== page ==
“The dead beckon and the little girl obeys. Night after night she answers the graveyard’s call, though she dreads her encounters with the creature that dwells there.
But she’ll soon come to learn that memories are much more dangerous than monsters…”
I came across Danse Macabre – a horror/fantasy novelette – after reading some of Hughes’ contributions to FantasyFaction.com. The blurb alone was enough to snag my interest, and at just 56 pages it’s an ideal break between reading doorstop novels.
First off, the premise is wonderful. Horror and fantasy blend so well together anyway, but Hughes brings an assured poetic vision to this death-fuelled narrative. She employs some striking imagery, especially when describing the graveyard creature, and this is the standout strength of this story for me. However, I personally thought the evocative imagery became diluted due to the sheer amount of it used – Hughes’ writing is overflowing with description, a stylistic choice which does work for this type of story, but for me this eventually became a distraction. The power of some imagery was diminished because it wasn’t given time to breathe, the next image quick on its heels. Still, this isn’t something all readers will struggle with, and in fact it will draw some readers deeper into this world and the story’s tone.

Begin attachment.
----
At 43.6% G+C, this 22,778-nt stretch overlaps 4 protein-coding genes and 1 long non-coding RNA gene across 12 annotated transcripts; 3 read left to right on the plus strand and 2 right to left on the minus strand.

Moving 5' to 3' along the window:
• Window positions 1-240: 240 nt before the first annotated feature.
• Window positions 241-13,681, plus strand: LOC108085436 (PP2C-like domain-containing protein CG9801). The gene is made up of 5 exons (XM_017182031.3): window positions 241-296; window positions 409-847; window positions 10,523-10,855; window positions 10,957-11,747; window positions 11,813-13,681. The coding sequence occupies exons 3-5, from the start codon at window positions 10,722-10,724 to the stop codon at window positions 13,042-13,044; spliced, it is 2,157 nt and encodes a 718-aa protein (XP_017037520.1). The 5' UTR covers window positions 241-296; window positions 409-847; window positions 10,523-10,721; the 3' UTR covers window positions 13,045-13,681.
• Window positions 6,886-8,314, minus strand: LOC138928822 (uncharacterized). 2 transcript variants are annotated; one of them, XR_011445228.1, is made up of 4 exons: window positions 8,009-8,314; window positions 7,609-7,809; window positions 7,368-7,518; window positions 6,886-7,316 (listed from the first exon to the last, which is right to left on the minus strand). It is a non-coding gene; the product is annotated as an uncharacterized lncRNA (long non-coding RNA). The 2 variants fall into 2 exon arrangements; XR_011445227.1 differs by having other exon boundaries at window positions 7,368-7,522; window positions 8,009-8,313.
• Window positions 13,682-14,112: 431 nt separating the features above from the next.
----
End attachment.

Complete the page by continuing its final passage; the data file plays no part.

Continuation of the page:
Hughes has also made some very deliberate choices regarding the structure, dialogue and setting of this story. The structure is non-linear, and works well in this short form to create mystery and pull you along to the ending – just persevere through any initial confusion and the story will reward you. The dialogue and setting are wonderfully difficult to pin down, and instead create an “Old World” milieu that compliments the narrative perfectly and lends a timeless quality to the tale. I do think it could have been a touch longer, as it did feel slightly unbalanced as the story rushes toward its conclusion, but this didn’t overly affect my reading of it.
The little girl, Blue, isn’t a sympathetic protagonist exactly, but you do come to understand her remarkably well, especially considering the story is so short. I didn’t feel a particularly strong connection to her, which did hamper the final emotional punch of the story, but she worked well as a lens on to this macabre world.
Overall, I give Danse Macabre three out of five stars. An enjoyable story packed full of evocative imagery, but with a stylistic approach that unfortunately tipped over into purple prose in places (for me personally). Still, I’ll definitely check out what Hughes has to offer next.